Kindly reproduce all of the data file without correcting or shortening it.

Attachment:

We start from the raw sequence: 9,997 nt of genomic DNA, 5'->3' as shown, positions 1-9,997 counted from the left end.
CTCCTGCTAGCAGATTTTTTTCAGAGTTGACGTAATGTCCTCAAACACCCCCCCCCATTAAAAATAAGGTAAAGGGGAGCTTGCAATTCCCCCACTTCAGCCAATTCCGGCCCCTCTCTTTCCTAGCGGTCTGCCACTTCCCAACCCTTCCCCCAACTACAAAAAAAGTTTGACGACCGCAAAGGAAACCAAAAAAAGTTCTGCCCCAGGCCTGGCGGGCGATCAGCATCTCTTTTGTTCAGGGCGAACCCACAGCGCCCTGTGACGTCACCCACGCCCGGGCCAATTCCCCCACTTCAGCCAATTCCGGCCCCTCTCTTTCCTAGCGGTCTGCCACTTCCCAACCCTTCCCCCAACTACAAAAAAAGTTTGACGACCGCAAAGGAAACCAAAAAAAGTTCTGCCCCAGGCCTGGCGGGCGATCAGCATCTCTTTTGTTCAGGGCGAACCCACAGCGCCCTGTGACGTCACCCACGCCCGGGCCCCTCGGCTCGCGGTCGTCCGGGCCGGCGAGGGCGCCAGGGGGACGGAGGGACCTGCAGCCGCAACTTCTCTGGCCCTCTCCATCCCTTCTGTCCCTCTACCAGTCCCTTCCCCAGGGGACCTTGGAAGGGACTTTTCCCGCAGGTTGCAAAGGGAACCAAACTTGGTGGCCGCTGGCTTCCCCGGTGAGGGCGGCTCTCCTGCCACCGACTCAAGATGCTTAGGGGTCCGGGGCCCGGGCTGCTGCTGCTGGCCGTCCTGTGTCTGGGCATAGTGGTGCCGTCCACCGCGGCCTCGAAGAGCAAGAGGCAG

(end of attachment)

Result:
We start from the raw sequence: 9,997 nt of genomic DNA, 5'->3' as shown, positions 1-9,997 counted from the left end.
CTCCTGCTAGCAGATTTTTTTCAGAGTTGACGTAATGTCCTCAAACACCCCCCCCCATTAAAAATAAGGTAAAGGGGAGCTTGCAATTCCCCCACTTCAGCCAATTCCGGCCCCTCTCTTTCCTAGCGGTCTGCCACTTCCCAACCCTTCCCCCAACTACAAAAAAAGTTTGACGACCGCAAAGGAAACCAAAAAAAGTTCTGCCCCAGGCCTGGCGGGCGATCAGCATCTCTTTTGTTCAGGGCGAACCCACAGCGCCCTGTGACGTCACCCACGCCCGGGCCAATTCCCCCACTTCAGCCAATTCCGGCCCCTCTCTTTCCTAGCGGTCTGCCACTTCCCAACCCTTCCCCCAACTACAAAAAAAGTTTGACGACCGCAAAGGAAACCAAAAAAAGTTCTGCCCCAGGCCTGGCGGGCGATCAGCATCTCTTTTGTTCAGGGCGAACCCACAGCGCCCTGTGACGTCACCCACGCCCGGGCCCCTCGGCTCGCGGTCGTCCGGGCCGGCGAGGGCGCCAGGGGGACGGAGGGACCTGCAGCCGCAACTTCTCTGGCCCTCTCCATCCCTTCTGTCCCTCTACCAGTCCCTTCCCCAGGGGACCTTGGAAGGGACTTTTCCCGCAGGTTGCAAAGGGAACCAAACTTGGTGGCCGCTGGCTTCCCCGGTGAGGGCGGCTCTCCTGCCACCGACTCAAGATGCTTAGGGGTCCGGGGCCCGGGCTGCTGCTGCTGGCCGTCCTGTGTCTGGGCATAGTGGTGCCGTCCACCGCGGCCTCGAAGAGCAAGAGGCAG